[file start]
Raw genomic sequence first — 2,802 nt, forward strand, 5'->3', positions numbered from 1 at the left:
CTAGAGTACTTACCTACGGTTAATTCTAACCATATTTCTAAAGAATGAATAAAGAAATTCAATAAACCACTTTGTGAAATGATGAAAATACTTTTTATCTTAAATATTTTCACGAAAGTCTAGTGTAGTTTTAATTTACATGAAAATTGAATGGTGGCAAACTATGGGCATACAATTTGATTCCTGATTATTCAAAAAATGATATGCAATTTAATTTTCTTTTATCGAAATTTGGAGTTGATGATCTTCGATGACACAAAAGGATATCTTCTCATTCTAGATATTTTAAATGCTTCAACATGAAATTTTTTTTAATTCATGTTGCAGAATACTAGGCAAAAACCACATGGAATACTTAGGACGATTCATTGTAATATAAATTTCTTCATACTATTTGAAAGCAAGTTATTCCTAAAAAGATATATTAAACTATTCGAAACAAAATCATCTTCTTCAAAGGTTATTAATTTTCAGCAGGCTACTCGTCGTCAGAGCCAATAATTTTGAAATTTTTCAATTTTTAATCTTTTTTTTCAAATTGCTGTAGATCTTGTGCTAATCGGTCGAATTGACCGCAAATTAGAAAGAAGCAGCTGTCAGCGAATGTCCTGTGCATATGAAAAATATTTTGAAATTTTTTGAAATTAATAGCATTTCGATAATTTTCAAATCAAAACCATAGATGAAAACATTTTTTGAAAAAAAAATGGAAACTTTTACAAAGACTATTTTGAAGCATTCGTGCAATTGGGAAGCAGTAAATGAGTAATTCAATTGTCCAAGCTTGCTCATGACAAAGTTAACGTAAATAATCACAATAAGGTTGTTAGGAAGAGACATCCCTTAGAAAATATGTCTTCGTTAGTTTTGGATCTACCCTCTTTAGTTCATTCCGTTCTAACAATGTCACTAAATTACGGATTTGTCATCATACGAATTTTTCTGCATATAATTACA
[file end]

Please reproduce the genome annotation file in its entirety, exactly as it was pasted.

Raw genomic sequence first — 2,802 nt, forward strand, 5'->3', positions numbered from 1 at the left:
CTAGAGTACTTACCTACGGTTAATTCTAACCATATTTCTAAAGAATGAATAAAGAAATTCAATAAACCACTTTGTGAAATGATGAAAATACTTTTTATCTTAAATATTTTCACGAAAGTCTAGTGTAGTTTTAATTTACATGAAAATTGAATGGTGGCAAACTATGGGCATACAATTTGATTCCTGATTATTCAAAAAATGATATGCAATTTAATTTTCTTTTATCGAAATTTGGAGTTGATGATCTTCGATGACACAAAAGGATATCTTCTCATTCTAGATATTTTAAATGCTTCAACATGAAATTTTTTTTAATTCATGTTGCAGAATACTAGGCAAAAACCACATGGAATACTTAGGACGATTCATTGTAATATAAATTTCTTCATACTATTTGAAAGCAAGTTATTCCTAAAAAGATATATTAAACTATTCGAAACAAAATCATCTTCTTCAAAGGTTATTAATTTTCAGCAGGCTACTCGTCGTCAGAGCCAATAATTTTGAAATTTTTCAATTTTTAATCTTTTTTTTCAAATTGCTGTAGATCTTGTGCTAATCGGTCGAATTGACCGCAAATTAGAAAGAAGCAGCTGTCAGCGAATGTCCTGTGCATATGAAAAATATTTTGAAATTTTTTGAAATTAATAGCATTTCGATAATTTTCAAATCAAAACCATAGATGAAAACATTTTTTGAAAAAAAAATGGAAACTTTTACAAAGACTATTTTGAAGCATTCGTGCAATTGGGAAGCAGTAAATGAGTAATTCAATTGTCCAAGCTTGCTCATGACAAAGTTAACGTAAATAATCACAATAAGGTTGTTAGGAAGAGACATCCCTTAGAAAATATGTCTTCGTTAGTTTTGGATCTACCCTCTTTAGTTCATTCCGTTCTAACAATGTCACTAAATTACGGATTTGTCATCATACGAATTTTTCTGCATATAATTACA